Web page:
'Stamp Out Hunger:' Mail carriers to pick up food Saturday

Collecting food for the hungry will be Ridgefield’s letter carriers’ other job as they deliver mail on their appointed rounds Saturday.

The National Letter Carriers Association’s “Stamp Out Hunger” food drive, a one-day nationwide effort, is planned this Saturday, May 13. The crew at Ridgefield’s post office is hoping to improve upon last year’s results — which were a little disappointing.

“We were down to barely 6,000 pounds of food, compared to 12,000 we usually do,” said Brian Hamilton, the letter carrier who organizes the drive in Ridgefield. “It was a tough year last year, and we’ve been trying to figure out why.”

Ridgefield residents are being asked to leave cans and boxes of groceries at their mailboxes.

“Leave non-perishable food items, anything like soup, canned vegetables, dried goods like rice, pastas,” Hamilton said.

“We’ll take stuff that’s in glass, and pack it carefully, but really what we’re looking for is non-perishable stuff.

“If you’ve got a couple of cans, leave it in the mailbox,” he said.

The letter carriers do the pickup on their normal rounds of delivering mail, so food can be put out in the morning — before 10, for people near the start of routes — or left at the mailbox the night before.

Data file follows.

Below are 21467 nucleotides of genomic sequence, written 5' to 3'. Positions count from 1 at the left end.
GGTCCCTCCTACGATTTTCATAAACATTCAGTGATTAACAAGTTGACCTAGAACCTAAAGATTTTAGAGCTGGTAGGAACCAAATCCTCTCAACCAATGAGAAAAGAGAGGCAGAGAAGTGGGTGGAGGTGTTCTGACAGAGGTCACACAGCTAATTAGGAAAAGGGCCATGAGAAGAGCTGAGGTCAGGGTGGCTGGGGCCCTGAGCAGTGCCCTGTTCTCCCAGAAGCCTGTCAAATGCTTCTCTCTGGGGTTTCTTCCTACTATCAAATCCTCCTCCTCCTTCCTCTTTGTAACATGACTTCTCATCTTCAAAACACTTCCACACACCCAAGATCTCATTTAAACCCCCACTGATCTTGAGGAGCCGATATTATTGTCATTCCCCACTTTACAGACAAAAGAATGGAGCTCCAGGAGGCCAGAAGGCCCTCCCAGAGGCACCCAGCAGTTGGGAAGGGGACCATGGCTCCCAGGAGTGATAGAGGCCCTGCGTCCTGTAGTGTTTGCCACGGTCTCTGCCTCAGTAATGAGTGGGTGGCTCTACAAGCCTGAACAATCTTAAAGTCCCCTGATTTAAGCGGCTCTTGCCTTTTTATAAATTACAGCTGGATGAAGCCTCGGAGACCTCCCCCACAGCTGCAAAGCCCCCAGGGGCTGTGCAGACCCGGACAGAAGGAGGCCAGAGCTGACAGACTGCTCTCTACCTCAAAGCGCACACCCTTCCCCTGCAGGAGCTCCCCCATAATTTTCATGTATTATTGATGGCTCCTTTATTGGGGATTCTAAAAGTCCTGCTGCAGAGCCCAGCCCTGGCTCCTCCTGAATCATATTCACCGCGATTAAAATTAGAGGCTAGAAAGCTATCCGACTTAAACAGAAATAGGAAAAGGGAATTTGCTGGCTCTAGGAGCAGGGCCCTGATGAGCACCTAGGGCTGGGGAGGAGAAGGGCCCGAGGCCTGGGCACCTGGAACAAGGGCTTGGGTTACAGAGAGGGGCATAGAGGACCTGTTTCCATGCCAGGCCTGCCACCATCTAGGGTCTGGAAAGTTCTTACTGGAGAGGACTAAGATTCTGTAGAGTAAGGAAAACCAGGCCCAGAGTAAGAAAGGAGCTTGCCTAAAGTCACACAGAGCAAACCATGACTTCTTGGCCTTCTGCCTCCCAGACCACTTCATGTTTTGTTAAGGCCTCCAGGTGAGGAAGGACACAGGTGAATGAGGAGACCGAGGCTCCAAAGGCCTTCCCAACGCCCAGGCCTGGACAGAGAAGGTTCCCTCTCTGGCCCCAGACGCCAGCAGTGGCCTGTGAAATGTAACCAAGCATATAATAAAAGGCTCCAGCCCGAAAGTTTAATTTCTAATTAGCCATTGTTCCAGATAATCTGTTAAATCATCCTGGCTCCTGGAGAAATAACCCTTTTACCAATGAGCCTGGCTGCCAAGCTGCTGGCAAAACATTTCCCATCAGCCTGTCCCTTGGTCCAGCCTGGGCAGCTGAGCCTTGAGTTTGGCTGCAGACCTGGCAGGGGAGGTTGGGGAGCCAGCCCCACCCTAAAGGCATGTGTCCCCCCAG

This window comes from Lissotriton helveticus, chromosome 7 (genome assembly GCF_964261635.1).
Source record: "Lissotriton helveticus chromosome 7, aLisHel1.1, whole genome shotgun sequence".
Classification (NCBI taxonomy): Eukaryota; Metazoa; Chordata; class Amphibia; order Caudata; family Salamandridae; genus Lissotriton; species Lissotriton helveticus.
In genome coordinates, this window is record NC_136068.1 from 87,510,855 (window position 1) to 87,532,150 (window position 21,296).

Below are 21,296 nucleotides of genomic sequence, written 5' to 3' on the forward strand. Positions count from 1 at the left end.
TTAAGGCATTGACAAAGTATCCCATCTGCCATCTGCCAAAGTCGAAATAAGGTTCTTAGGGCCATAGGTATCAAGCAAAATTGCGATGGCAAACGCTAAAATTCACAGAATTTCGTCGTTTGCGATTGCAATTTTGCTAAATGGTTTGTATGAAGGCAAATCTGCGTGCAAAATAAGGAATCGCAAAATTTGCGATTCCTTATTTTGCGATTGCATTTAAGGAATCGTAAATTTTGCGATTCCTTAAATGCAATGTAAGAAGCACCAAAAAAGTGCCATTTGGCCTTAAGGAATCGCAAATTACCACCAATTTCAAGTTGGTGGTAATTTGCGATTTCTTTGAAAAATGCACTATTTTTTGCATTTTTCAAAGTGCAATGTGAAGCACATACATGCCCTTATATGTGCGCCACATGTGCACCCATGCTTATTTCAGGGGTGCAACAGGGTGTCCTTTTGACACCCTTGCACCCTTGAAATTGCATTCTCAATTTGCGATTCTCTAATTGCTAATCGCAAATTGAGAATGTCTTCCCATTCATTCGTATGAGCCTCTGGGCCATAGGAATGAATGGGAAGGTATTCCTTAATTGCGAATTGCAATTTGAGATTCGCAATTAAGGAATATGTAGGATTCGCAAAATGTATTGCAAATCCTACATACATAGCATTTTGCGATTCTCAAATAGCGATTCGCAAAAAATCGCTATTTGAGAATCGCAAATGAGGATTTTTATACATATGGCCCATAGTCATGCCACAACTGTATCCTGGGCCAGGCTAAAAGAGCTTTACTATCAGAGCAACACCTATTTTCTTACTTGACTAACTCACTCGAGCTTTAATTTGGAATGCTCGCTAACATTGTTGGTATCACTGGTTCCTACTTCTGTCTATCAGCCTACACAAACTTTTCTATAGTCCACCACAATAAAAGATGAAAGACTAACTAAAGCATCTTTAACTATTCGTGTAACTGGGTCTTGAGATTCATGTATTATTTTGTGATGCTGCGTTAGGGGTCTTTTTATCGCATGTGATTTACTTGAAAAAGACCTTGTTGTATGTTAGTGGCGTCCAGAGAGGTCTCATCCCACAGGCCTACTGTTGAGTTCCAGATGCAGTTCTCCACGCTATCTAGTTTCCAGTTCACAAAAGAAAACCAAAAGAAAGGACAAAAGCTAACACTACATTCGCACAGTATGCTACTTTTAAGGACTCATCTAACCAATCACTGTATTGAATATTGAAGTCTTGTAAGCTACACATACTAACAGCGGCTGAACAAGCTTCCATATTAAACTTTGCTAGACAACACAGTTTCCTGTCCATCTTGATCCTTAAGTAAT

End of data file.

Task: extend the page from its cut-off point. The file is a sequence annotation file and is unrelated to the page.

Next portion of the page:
“We start early in the morning, but we all hit the road about 10 a.m.,” Hamilton said.

“There’ll be 27 routes going out. We have rural routes and city carriers.”

The national postal carriers’ food drive has roots that go back 25 years.

“It started in a smaller post office out in the Midwest somewhere and then it grew and grew and grew,” Hamilton said.

“It wasn’t a very big thing in the beginning. It’s a union-based thing,” he said. “It started with just one post office just wanting to take care of their own.”

The food drive spread from one union local to another and grew into a statewide and then a national effort.

“It’s 15 years for Ridgefield,” Hamilton said.

“Most of the town really donates. A lot of times you drive up and there’s two ginormous plastic garbage bags full of stuff,” he said.

“We’ve got a lot of people who donate tremendous amounts — they actually go out and shop.

“The people in town are just phenomenal when it comes to donations,” Hamilton said.

And there is need — yes, here in Ridgefield. “We all have this special bond with our customers. I see quite a bit of need out there,” Hamilton said. “As much as this is a wealthy town, there are a lot of seniors struggling. Just the taxes! Imagine what they get for Social Security, if they retired 20, 25 years ago.”

The food collected here is distributed locally — much of it in Danbury or in other nearby towns where there is need.